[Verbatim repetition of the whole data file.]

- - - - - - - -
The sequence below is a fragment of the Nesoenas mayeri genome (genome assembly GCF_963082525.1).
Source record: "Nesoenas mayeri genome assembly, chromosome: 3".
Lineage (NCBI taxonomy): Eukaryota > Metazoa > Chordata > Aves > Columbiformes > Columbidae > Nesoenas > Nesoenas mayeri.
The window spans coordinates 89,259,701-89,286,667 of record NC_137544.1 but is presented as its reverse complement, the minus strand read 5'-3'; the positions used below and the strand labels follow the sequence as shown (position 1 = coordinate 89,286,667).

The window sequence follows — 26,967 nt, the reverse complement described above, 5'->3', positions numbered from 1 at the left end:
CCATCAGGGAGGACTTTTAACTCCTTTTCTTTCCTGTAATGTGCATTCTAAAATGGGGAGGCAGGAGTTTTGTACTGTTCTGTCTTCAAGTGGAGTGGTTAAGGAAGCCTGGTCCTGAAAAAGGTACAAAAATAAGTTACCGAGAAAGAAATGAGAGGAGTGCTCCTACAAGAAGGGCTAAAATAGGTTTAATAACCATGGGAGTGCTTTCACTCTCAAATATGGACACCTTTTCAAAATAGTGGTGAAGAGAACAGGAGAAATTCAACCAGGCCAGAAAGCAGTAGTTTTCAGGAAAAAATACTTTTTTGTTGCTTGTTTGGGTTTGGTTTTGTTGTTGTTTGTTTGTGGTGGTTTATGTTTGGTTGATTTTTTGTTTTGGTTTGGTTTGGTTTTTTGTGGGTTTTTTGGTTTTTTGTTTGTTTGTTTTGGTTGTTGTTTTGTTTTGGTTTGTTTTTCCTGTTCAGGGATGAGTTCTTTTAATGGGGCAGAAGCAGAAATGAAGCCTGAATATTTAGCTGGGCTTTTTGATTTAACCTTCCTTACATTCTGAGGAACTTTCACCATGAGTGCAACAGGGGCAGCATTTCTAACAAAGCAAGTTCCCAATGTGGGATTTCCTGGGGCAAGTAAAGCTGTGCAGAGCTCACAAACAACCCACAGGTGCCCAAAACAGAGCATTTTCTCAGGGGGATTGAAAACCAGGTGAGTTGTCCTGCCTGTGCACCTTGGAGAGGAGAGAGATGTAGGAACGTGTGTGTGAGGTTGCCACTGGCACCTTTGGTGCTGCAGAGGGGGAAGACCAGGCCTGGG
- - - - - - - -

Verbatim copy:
The sequence below is a fragment of the Nesoenas mayeri genome (genome assembly GCF_963082525.1).
Source record: "Nesoenas mayeri genome assembly, chromosome: 3".
Lineage (NCBI taxonomy): Eukaryota > Metazoa > Chordata > Aves > Columbiformes > Columbidae > Nesoenas > Nesoenas mayeri.
The window spans coordinates 89,259,701-89,286,667 of record NC_137544.1 but is presented as its reverse complement, the minus strand read 5'-3'; the positions used below and the strand labels follow the sequence as shown (position 1 = coordinate 89,286,667).

The window sequence follows — 26,967 nt, the reverse complement described above, 5'->3', positions numbered from 1 at the left end:
CCATCAGGGAGGACTTTTAACTCCTTTTCTTTCCTGTAATGTGCATTCTAAAATGGGGAGGCAGGAGTTTTGTACTGTTCTGTCTTCAAGTGGAGTGGTTAAGGAAGCCTGGTCCTGAAAAAGGTACAAAAATAAGTTACCGAGAAAGAAATGAGAGGAGTGCTCCTACAAGAAGGGCTAAAATAGGTTTAATAACCATGGGAGTGCTTTCACTCTCAAATATGGACACCTTTTCAAAATAGTGGTGAAGAGAACAGGAGAAATTCAACCAGGCCAGAAAGCAGTAGTTTTCAGGAAAAAATACTTTTTTGTTGCTTGTTTGGGTTTGGTTTTGTTGTTGTTTGTTTGTGGTGGTTTATGTTTGGTTGATTTTTTGTTTTGGTTTGGTTTGGTTTTTTGTGGGTTTTTTGGTTTTTTGTTTGTTTGTTTTGGTTGTTGTTTTGTTTTGGTTTGTTTTTCCTGTTCAGGGATGAGTTCTTTTAATGGGGCAGAAGCAGAAATGAAGCCTGAATATTTAGCTGGGCTTTTTGATTTAACCTTCCTTACATTCTGAGGAACTTTCACCATGAGTGCAACAGGGGCAGCATTTCTAACAAAGCAAGTTCCCAATGTGGGATTTCCTGGGGCAAGTAAAGCTGTGCAGAGCTCACAAACAACCCACAGGTGCCCAAAACAGAGCATTTTCTCAGGGGGATTGAAAACCAGGTGAGTTGTCCTGCCTGTGCACCTTGGAGAGGAGAGAGATGTAGGAACGTGTGTGTGAGGTTGCCACTGGCACCTTTGGTGCTGCAGAGGGGGAAGACCAGGCCTGGG